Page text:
Parashat Vayera. Women and our Biblical Heritage


Parashat Vayera details Hagar and Ishmael being cast out at Sarah’s behest.

Rabbi Dr. Paul Shrell-Fox, Lecturer in Family and Community Studies at the Schechter Institute of Jewish Studies, discusses how we read this story today within our own cultural context. In today’s world, the role of women and the role of the patriarchy have changed. Not only that, but the minds of men and women have evolved along with their changes in status.

Full transcription below:

As we talk about Parashat Vayera, I want to start with something far afield, from an area which is totally unrelated: the tragedies that happened in 2019 with the Boeing 737 Max.

The philosopher Martin Peterson, points out that in a sense the plane has evolved, or had evolved, from something that it was back in the 1960s and ’70s into something that had just turned into in the year 2018, 2019. Essentially what he says is it evolved from one type of plane to another with technological and other types of advances. What he says is it’s a , beriah chadasha בראיה חדשה it’s a whole new being, and that the pilots who were flying it did not know actually how to fly it because they were not informed. The people at Boeing on the other hand, saw these as just minor changes.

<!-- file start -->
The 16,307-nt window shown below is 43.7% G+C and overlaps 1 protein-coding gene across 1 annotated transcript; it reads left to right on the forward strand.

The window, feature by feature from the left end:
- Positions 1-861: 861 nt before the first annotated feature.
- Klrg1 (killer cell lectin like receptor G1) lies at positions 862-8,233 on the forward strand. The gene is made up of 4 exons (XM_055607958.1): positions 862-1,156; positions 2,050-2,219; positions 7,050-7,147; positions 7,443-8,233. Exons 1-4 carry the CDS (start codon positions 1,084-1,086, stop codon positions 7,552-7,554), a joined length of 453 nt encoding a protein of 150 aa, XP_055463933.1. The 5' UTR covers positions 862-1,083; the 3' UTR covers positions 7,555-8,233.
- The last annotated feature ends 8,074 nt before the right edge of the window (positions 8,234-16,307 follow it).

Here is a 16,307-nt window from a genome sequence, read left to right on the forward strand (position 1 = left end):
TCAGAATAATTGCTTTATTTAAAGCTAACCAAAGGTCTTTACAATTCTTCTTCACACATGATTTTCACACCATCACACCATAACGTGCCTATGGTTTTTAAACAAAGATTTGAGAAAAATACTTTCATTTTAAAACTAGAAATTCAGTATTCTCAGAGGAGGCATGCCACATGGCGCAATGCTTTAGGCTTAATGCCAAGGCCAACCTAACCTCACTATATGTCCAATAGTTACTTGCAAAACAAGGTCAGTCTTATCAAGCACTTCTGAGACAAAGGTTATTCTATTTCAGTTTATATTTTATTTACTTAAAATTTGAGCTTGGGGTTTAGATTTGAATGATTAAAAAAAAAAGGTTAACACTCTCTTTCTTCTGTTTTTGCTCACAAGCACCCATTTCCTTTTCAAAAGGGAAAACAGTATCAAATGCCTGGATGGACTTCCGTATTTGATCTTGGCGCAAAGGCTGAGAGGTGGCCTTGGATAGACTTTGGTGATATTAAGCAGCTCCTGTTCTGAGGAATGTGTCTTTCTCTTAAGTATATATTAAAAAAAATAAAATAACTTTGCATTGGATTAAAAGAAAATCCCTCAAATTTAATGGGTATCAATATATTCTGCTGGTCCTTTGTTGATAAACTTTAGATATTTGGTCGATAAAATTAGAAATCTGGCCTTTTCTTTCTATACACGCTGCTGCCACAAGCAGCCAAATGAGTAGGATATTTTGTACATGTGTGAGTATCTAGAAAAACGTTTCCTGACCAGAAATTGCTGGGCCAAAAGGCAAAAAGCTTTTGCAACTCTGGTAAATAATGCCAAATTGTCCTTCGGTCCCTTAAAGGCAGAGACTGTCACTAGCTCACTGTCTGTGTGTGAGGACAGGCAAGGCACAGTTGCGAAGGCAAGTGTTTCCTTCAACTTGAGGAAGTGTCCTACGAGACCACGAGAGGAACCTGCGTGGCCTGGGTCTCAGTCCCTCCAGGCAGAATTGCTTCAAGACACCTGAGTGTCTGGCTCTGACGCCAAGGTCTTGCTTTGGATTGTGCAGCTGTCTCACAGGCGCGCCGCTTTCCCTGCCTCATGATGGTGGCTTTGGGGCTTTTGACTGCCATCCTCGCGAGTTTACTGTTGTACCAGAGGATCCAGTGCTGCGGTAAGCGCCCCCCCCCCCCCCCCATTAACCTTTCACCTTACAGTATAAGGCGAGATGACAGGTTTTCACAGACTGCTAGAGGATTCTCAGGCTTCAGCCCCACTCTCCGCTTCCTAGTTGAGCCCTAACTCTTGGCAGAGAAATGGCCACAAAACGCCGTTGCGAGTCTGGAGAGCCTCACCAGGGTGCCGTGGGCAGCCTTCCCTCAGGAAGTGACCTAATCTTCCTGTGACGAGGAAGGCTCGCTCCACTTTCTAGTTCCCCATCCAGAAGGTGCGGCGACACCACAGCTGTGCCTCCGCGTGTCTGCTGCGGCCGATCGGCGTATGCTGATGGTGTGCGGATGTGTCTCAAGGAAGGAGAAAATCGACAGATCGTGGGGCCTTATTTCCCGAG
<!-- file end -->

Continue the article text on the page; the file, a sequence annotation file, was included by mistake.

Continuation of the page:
It’s not that I’m an aviation expert, but I think what’s important is to look at how things change over time, culturally and evolutionarily. I want to look at Hagar, perhaps one of the most tragic figures in all of Sefer Bereishit, in the book of Genesis. Hagar, the midrash tells us, leaves Egypt- Pharaoh’s home- and actually goes to the next wealthiest man perhaps in most of the middle east. She comes and joins Avraham and Sarah. She bears a child who is supposed to belong to Sarah and Avraham even though she was essentially the mother. Then, in a tragic turn of events, she gets thrown out into the desert with her son and, as many parents would do, she sees her son lying there in the bush and she cries. That’s a tragedy that no parent should undergo.

However, what I want to look at is how women have changed over the past three to 4,000 years and even only in the past one to 200 years. Yeshayahu Leibovitz, in many of his articles on the status of woman and Rabbi Art Green say it explicitly that the woman herself is a beriah chadasha, is a new person, is a new being. It’s not the same woman who couldn’t be a judge in the past, but rather, only in the past a 100-150 years can women actually own property, can sign on a mortgage, can actually be on their own.

We see that culturally the ways things changed, not only in the minds of women, but also in the mind of the patriarchy-the mind of the men- that the woman has evolved from a different status than she was. We hoped that no one would have to go through the tragedy that Hagar went through, but we can see how far that women today in 2019 (and probably from the middle of the 20th century) have come and have become, what Jewish law would call, a beriah chadasha, a new being.

Therefore, we say that it’s time for Halacha and all our systems to come into line. Shavua Tov.